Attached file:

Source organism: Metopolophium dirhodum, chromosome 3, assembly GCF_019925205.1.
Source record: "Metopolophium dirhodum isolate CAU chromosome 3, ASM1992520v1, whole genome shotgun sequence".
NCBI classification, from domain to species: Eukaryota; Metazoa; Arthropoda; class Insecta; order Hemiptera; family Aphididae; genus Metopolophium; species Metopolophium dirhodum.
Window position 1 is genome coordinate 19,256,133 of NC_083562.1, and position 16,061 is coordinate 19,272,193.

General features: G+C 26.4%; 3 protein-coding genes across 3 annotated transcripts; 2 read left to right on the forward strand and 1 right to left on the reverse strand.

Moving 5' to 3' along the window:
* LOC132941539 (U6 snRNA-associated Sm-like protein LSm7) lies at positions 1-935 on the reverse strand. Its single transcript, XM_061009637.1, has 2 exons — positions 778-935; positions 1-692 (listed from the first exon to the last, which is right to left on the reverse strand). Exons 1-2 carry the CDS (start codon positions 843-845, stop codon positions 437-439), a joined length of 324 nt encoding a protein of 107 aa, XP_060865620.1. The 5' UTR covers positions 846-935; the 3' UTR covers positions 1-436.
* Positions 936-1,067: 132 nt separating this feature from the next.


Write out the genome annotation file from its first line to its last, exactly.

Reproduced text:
Source organism: Metopolophium dirhodum, chromosome 3, assembly GCF_019925205.1.
Source record: "Metopolophium dirhodum isolate CAU chromosome 3, ASM1992520v1, whole genome shotgun sequence".
NCBI classification, from domain to species: Eukaryota; Metazoa; Arthropoda; class Insecta; order Hemiptera; family Aphididae; genus Metopolophium; species Metopolophium dirhodum.
Window position 1 is genome coordinate 19,256,133 of NC_083562.1, and position 16,061 is coordinate 19,272,193.

General features: G+C 26.4%; 3 protein-coding genes across 3 annotated transcripts; 2 read left to right on the forward strand and 1 right to left on the reverse strand.

Moving 5' to 3' along the window:
* LOC132941539 (U6 snRNA-associated Sm-like protein LSm7) lies at positions 1-935 on the reverse strand. Its single transcript, XM_061009637.1, has 2 exons — positions 778-935; positions 1-692 (listed from the first exon to the last, which is right to left on the reverse strand). Exons 1-2 carry the CDS (start codon positions 843-845, stop codon positions 437-439), a joined length of 324 nt encoding a protein of 107 aa, XP_060865620.1. The 5' UTR covers positions 846-935; the 3' UTR covers positions 1-436.
* Positions 936-1,067: 132 nt separating this feature from the next.